Businesses Allow More Personal Tech, But Overlook Security
Latest OnForce Confidence Index Uncovers Growing Economic Optimism and Red Flags Surrounding BYOD
BOSTON, July 31, 2012 /PRNewswire/ -- Bring Your Own Device (BYOD) is having an increasing impact on the IT service landscape, but new findings in OnForce's Q3 Confidence Index, a poll that reflects the opinion of more than 500 technology service professionals nationwide, raises red flags regarding the trend. According to the study, more than half of technicians that do BYOD work reported a 25 percent or more increase in the number of requests for personal mobile device configuration and/or setup at businesses in the past six months. What's alarming: A mere 31 percent of those surveyed have seen an increase in requests for mobile device security during the same timeframe.
"As businesses implement BYOD, there are significant mobile security issues to keep in mind," said Gene Morris, General Manager at BrightStar Enterprise Solutions Inc, a company at the forefront of the issue that's tapping OnForce's platform. "I help businesses connect and configure personal mobile devices, and at the same time consult with them about the security risks. As BYOD continues to infiltrate the business environment, we do anticipate a significant uptick in mobile security implementations in the next 8-12 months."
Mounting Pressure for Instant Expertise
IT service businesses and technicians are under tremendous pressure to constantly expand expertise and broaden skills as new devices and application emerge. And the explosion of devices isn't slowing down any time soon. In fact, two out of three technicians surveyed said they've seen increased diversity in the devices at the businesses they serve in the past six months. On average, IT service technicians connect approximately 14 personal devices for businesses per service event and the majority (58 percent) reported an increase in the number of devices they typically connect in the past 12 months.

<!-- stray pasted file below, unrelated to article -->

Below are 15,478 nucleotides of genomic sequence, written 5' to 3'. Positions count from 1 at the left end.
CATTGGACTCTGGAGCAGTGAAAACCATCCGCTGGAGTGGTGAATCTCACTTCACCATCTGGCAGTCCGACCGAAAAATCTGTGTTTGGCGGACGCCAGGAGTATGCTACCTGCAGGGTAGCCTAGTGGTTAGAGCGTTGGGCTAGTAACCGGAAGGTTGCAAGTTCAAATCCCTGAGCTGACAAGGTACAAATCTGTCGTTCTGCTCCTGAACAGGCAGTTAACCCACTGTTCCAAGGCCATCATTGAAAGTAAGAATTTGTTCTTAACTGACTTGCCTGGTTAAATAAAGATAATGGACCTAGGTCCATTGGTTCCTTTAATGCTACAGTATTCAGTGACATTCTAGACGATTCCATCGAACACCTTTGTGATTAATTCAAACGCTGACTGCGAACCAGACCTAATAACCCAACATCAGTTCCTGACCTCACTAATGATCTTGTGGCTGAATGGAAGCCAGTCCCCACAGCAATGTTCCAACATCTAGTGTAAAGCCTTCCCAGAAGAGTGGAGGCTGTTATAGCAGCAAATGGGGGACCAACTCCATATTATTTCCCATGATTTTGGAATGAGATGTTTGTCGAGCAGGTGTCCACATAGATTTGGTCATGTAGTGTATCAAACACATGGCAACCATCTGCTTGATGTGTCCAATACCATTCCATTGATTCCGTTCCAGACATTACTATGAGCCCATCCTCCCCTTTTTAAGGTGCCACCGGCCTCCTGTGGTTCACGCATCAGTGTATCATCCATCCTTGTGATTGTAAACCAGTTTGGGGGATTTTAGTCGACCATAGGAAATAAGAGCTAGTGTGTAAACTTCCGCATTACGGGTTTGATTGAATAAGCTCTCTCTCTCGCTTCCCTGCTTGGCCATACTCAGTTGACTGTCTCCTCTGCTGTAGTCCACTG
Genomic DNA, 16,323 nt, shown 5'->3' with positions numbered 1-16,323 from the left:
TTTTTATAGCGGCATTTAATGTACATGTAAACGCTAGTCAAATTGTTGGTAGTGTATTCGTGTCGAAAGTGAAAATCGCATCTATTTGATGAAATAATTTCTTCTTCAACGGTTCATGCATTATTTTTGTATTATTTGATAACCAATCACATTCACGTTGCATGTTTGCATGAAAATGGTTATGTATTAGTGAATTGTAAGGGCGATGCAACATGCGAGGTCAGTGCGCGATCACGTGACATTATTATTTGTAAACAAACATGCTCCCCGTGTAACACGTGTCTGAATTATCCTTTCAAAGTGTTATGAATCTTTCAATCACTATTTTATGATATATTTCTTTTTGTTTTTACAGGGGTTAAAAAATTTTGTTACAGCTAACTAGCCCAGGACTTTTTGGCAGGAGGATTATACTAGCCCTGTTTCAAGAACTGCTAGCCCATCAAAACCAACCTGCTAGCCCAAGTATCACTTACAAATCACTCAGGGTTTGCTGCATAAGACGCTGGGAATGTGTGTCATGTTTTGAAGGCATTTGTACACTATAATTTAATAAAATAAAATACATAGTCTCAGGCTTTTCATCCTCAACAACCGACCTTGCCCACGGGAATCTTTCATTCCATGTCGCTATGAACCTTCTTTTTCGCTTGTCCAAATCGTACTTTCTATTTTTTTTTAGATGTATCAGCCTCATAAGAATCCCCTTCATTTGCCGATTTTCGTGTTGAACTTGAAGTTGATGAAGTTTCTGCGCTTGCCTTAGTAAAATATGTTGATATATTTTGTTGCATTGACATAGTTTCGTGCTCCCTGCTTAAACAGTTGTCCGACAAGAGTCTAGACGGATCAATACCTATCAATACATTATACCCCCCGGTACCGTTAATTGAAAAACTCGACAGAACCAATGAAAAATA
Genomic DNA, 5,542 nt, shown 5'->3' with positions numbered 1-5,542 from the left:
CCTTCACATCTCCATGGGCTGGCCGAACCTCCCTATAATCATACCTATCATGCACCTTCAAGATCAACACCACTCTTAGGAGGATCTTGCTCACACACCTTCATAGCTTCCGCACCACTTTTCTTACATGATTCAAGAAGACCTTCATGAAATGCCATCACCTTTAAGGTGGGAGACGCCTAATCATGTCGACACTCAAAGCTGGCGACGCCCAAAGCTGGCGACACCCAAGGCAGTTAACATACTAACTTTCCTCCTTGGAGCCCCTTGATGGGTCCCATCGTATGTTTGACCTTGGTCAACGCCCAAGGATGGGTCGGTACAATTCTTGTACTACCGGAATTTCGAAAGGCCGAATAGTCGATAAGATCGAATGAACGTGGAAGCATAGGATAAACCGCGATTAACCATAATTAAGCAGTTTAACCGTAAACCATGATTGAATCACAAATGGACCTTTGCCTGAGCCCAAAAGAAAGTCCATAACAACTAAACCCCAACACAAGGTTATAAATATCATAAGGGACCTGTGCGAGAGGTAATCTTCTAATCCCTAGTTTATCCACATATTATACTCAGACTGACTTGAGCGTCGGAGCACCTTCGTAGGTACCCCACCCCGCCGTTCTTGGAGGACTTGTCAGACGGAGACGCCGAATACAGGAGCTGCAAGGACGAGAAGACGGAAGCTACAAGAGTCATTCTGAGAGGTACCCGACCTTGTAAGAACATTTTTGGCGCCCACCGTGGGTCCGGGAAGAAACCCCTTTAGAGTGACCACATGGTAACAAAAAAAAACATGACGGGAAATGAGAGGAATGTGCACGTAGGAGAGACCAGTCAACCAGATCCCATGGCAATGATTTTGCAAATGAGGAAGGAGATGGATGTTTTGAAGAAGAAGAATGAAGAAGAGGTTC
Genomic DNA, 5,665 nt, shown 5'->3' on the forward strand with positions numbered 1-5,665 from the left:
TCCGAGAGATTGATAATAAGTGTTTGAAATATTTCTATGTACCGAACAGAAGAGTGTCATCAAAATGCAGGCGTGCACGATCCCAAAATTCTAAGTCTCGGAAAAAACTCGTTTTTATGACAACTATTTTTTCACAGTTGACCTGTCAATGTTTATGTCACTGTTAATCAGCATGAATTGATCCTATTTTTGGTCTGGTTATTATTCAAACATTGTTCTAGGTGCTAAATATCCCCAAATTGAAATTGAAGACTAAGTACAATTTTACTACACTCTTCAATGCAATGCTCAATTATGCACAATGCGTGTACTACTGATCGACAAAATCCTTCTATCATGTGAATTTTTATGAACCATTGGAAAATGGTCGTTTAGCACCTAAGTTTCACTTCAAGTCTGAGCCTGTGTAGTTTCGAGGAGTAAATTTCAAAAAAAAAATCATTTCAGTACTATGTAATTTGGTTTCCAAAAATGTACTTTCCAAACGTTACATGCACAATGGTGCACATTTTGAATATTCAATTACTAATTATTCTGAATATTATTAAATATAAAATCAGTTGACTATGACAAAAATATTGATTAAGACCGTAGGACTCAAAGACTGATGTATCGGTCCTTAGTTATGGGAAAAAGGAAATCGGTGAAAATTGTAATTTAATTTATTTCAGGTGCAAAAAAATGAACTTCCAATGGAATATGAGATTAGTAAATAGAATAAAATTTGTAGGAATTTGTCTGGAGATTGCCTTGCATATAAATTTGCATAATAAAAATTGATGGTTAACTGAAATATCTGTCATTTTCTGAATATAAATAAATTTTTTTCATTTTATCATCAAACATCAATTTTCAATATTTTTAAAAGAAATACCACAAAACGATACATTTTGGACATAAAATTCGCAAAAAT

"Carrying a full-time staff of technicians to address on-site IT service requests for every type of technology is costly and ineffective because demand fluctuates and technology changes," said Peter Cannone, CEO of OnForce. "Businesses need to take a more dynamic approach to IT service that lets them respond quickly to requests without having to carry a staff of hundreds of technicians with the skills to cover every type of technology out there."
Slowly Rising Confidence, Falling Outlook
Although still pessimistic, current confidence among IT service technicians has slowly but significantly risen to an all time high in the past nine months from 37 to 45. This increasing optimism about the current economic climate is a positive sign; however, IT service professionals are growing less optimistic about the future. In fact, the future confidence has dropped to 56, the lowest we've seen in 2012. Interestingly, the percentage of technicians who are uncertain about the future remains high for the fourth quarter in a row, coming in at 25 percent; and those who say the economic climate has had no impact on their business has remained consistent.